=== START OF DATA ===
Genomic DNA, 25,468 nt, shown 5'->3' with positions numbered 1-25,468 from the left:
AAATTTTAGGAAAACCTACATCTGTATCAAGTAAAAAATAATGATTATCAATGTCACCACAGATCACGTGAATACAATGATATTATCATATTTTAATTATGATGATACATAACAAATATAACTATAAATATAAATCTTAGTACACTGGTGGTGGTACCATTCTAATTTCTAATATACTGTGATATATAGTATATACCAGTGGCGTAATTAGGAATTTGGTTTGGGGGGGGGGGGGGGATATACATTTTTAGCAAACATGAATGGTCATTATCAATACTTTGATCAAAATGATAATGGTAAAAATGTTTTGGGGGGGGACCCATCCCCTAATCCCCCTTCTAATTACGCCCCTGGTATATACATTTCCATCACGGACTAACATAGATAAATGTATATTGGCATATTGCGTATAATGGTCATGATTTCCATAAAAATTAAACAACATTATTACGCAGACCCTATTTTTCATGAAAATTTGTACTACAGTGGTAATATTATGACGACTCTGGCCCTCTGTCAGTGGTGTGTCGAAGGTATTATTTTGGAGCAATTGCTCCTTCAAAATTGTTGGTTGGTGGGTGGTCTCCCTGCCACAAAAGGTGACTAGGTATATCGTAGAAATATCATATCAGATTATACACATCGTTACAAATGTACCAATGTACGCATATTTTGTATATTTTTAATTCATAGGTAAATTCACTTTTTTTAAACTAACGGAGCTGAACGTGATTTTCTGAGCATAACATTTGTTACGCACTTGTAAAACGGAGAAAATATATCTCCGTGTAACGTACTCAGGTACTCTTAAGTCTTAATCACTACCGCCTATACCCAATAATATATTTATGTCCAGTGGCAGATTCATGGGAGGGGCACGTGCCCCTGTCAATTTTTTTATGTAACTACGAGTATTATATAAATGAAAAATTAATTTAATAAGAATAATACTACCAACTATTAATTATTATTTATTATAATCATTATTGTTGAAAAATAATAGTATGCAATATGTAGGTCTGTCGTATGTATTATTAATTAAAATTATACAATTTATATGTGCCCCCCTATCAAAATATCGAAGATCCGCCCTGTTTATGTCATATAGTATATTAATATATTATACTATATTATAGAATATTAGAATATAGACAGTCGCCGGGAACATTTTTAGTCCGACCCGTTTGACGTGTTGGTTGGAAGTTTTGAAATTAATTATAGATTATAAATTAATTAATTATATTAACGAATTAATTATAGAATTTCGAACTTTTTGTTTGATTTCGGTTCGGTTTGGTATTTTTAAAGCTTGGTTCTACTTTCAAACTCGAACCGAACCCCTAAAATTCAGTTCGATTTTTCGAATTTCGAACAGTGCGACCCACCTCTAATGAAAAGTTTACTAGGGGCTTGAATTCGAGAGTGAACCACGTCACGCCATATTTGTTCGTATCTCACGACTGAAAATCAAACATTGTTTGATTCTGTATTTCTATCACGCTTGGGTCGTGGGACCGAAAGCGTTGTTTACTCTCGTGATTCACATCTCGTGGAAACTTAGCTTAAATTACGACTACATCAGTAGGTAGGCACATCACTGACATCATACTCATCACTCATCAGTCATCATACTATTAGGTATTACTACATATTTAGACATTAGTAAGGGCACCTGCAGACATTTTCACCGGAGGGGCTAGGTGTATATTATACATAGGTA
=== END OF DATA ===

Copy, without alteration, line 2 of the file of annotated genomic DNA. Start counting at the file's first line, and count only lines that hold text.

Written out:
AAATTTTAGGAAAACCTACATCTGTATCAAGTAAAAAATAATGATTATCAATGTCACCACAGATCACGTGAATACAATGATATTATCATATTTTAATTATGATGATACATAACAAATATAACTATAAATATAAATCTTAGTACACTGGTGGTGGTACCATTCTAATTTCTAATATACTGTGATATATAGTATATACCAGTGGCGTAATTAGGAATTTGGTTTGGGGGGGGGGGGGGGATATACATTTTTAGCAAACATGAATGGTCATTATCAATACTTTGATCAAAATGATAATGGTAAAAATGTTTTGGGGGGGGACCCATCCCCTAATCCCCCTTCTAATTACGCCCCTGGTATATACATTTCCATCACGGACTAACATAGATAAATGTATATTGGCATATTGCGTATAATGGTCATGATTTCCATAAAAATTAAACAACATTATTACGCAGACCCTATTTTTCATGAAAATTTGTACTACAGTGGTAATATTATGACGACTCTGGCCCTCTGTCAGTGGTGTGTCGAAGGTATTATTTTGGAGCAATTGCTCCTTCAAAATTGTTGGTTGGTGGGTGGTCTCCCTGCCACAAAAGGTGACTAGGTATATCGTAGAAATATCATATCAGATTATACACATCGTTACAAATGTACCAATGTACGCATATTTTGTATATTTTTAATTCATAGGTAAATTCACTTTTTTTAAACTAACGGAGCTGAACGTGATTTTCTGAGCATAACATTTGTTACGCACTTGTAAAACGGAGAAAATATATCTCCGTGTAACGTACTCAGGTACTCTTAAGTCTTAATCACTACCGCCTATACCCAATAATATATTTATGTCCAGTGGCAGATTCATGGGAGGGGCACGTGCCCCTGTCAATTTTTTTATGTAACTACGAGTATTATATAAATGAAAAATTAATTTAATAAGAATAATACTACCAACTATTAATTATTATTTATTATAATCATTATTGTTGAAAAATAATAGTATGCAATATGTAGGTCTGTCGTATGTATTATTAATTAAAATTATACAATTTATATGTGCCCCCCTATCAAAATATCGAAGATCCGCCCTGTTTATGTCATATAGTATATTAATATATTATACTATATTATAGAATATTAGAATATAGACAGTCGCCGGGAACATTTTTAGTCCGACCCGTTTGACGTGTTGGTTGGAAGTTTTGAAATTAATTATAGATTATAAATTAATTAATTATATTAACGAATTAATTATAGAATTTCGAACTTTTTGTTTGATTTCGGTTCGGTTTGGTATTTTTAAAGCTTGGTTCTACTTTCAAACTCGAACCGAACCCCTAAAATTCAGTTCGATTTTTCGAATTTCGAACAGTGCGACCCACCTCTAATGAAAAGTTTACTAGGGGCTTGAATTCGAGAGTGAACCACGTCACGCCATATTTGTTCGTATCTCACGACTGAAAATCAAACATTGTTTGATTCTGTATTTCTATCACGCTTGGGTCGTGGGACCGAAAGCGTTGTTTACTCTCGTGATTCACATCTCGTGGAAACTTAGCTTAAATTACGACTACATCAGTAGGTAGGCACATCACTGACATCATACTCATCACTCATCAGTCATCATACTATTAGGTATTACTACATATTTAGACATTAGTAAGGGCACCTGCAGACATTTTCACCGGAGGGGCTAGGTGTATATTATACATAGGTA